The usually good Planet Money program has an excellent recent podcast setting forth the arguments for and against the NCAA [National Collegiate Athletic Association] being an unlawful cartel.
It’s not clear if the complaint has now been mooted — Mr. Sterling apparently filed it after reaching an agreement to sell the Los Angeles Clippers to Steve Ballmer only because the NBA allegedly refused to confirm that it was cancelling the June 3, 2014 owners’ meeting(*) regarding a forced sale of the franchise.
The complaint asserts causes of action for breach of contract and the like. The gist of the single antitrust claim is that there is a market for ownership of NBA franchises and that a collective decision to force a sale of the Los Angeles Clippers would injure not only Mr. Sterling but also competition in the market. It would “mak[e] the relevant market unresponsive to consumer preference and to the operation of the free market.”
The complaint seeks at least $1 billion in damages.
The issue raised is an interesting one: can a sports league collectively control its membership? If the answer is “no,” how far does the principle extend? Is there a “market” for golf club memberships which cannot be constrained by collective action to vote out a club member for boorish behavior? What about membership in non-profit associations generally? If you think these latter restraints are OK, is the limiting principle found in the relevant market definition (i.e., being banned from one golf club out of dozens or hundreds in a metropolitan area isn’t competitively significant)– or somewhere else?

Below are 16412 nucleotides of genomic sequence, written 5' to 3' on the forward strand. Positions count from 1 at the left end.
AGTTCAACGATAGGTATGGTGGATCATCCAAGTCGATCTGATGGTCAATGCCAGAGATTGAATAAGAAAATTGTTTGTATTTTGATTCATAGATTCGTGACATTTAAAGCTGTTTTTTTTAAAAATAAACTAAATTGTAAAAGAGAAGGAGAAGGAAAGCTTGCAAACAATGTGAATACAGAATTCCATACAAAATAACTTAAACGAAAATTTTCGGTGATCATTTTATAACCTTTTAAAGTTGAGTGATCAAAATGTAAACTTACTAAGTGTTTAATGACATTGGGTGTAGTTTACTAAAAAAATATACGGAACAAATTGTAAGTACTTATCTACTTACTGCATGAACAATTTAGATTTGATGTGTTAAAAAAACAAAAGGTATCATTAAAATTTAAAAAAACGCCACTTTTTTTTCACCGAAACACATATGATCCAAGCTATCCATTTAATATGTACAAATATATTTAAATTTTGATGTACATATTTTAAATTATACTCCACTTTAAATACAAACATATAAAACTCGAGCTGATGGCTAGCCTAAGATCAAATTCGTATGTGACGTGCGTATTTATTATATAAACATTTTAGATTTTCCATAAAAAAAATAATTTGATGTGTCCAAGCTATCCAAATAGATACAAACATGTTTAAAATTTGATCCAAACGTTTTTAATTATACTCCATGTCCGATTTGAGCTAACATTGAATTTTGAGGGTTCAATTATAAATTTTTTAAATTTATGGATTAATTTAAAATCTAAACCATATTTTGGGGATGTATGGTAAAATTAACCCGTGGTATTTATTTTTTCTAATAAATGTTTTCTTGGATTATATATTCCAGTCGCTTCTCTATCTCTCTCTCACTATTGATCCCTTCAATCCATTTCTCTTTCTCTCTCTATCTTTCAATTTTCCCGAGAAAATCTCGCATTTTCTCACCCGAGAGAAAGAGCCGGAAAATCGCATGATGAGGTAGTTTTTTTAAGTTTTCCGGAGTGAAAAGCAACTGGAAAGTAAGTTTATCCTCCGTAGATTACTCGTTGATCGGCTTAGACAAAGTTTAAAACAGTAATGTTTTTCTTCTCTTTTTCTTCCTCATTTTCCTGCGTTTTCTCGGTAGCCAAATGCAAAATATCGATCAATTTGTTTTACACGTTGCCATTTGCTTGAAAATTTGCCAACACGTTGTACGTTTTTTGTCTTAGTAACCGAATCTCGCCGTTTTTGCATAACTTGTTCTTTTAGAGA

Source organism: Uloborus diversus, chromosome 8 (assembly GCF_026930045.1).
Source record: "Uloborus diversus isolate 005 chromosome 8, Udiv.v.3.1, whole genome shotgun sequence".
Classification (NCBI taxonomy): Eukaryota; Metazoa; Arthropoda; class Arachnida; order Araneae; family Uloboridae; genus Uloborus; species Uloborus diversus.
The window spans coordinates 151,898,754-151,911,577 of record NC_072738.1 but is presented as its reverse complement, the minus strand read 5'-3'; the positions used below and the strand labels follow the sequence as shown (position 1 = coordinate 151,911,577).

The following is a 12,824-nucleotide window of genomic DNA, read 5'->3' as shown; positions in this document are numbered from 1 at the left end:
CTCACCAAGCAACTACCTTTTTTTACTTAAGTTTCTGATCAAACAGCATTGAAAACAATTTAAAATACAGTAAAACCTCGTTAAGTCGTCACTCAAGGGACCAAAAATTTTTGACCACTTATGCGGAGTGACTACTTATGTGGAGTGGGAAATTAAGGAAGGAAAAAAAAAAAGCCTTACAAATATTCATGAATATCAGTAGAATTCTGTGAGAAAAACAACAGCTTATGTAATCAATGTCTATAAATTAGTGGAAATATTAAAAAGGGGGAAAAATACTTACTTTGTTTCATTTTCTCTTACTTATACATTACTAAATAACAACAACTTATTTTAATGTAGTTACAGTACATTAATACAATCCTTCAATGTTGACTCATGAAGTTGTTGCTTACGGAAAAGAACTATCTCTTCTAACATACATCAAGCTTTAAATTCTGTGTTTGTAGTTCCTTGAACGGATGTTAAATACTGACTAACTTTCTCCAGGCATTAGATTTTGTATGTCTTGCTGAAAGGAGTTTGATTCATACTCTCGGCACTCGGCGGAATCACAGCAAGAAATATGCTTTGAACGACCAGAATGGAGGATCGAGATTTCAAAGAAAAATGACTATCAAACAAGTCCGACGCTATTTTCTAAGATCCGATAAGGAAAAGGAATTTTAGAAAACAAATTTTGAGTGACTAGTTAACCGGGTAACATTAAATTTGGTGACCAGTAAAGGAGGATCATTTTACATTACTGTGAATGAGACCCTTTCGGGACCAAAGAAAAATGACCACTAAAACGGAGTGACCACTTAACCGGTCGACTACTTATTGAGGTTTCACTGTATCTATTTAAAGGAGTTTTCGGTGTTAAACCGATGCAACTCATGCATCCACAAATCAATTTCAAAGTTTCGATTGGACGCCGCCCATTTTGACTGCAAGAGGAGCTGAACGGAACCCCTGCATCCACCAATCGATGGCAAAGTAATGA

(*) Technically, a meeting of the NBA Board of Governors.
Did you ever wonder why teaching hospitals can conduct their medical residency “match” program? And why they can share data and use it to help set wages for residents? And why the match program effectively forbids salary negotiation? The apparent result is that medical residents’ wages have remained flat for about 40 years.
Slate has the story — including the explanation for the above phenomenon, an antitrust exemption granted by Congress. Discuss among yourselves the wisdom of that exemption.
One of the named class plaintiffs in the high-tech employee antitrust case has filed an objection to the proposed class settlement. The plaintiff, Mr. Michael Devine, analogized the approximately $300 million settlement (worth approximately 10% of alleged damages) to a “shoplifter . . . caught on video stealing a $400 iPad from the Apple Store” and a resulting settlement of $40, with the shoplifter keeping the iPad and making no admission of wrongdoing.
Objections by named plaintiffs are quite rare — though a single objection, even by a named plaintiff, is unlikely to carry the day.
The New York Times has the details here.
I just wrote an article about this issue, and the Ninth Circuit’s recent decision in the Safeway case, for the American Bar Association’s Antitrust Counselor newsletter.
You can view the whole article here.